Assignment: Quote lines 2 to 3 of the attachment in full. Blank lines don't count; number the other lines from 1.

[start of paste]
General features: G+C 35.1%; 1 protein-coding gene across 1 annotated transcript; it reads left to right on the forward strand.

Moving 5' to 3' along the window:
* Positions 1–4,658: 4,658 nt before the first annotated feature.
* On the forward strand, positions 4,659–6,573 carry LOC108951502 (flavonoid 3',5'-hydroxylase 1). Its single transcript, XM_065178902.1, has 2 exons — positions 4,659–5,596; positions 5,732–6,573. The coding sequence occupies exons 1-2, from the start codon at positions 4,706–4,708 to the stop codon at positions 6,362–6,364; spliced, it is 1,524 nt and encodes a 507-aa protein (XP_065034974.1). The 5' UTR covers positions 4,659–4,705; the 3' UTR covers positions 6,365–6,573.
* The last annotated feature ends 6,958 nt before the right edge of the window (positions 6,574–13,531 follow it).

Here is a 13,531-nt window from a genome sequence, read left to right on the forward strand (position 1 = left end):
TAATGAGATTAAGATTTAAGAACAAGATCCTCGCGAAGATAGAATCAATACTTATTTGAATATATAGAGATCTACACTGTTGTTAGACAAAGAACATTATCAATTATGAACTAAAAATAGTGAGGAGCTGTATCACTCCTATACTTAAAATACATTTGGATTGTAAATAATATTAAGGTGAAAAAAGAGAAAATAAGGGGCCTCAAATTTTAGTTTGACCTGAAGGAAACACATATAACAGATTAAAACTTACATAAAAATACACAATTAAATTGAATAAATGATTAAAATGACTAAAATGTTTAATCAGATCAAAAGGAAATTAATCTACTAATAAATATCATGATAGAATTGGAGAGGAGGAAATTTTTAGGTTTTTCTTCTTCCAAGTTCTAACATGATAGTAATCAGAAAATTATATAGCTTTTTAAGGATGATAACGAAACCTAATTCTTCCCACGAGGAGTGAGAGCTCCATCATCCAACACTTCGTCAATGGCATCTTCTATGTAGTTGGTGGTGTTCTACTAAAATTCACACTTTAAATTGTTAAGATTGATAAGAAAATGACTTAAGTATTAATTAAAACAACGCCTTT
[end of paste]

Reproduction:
Moving 5' to 3' along the window:
* Positions 1–4,658: 4,658 nt before the first annotated feature.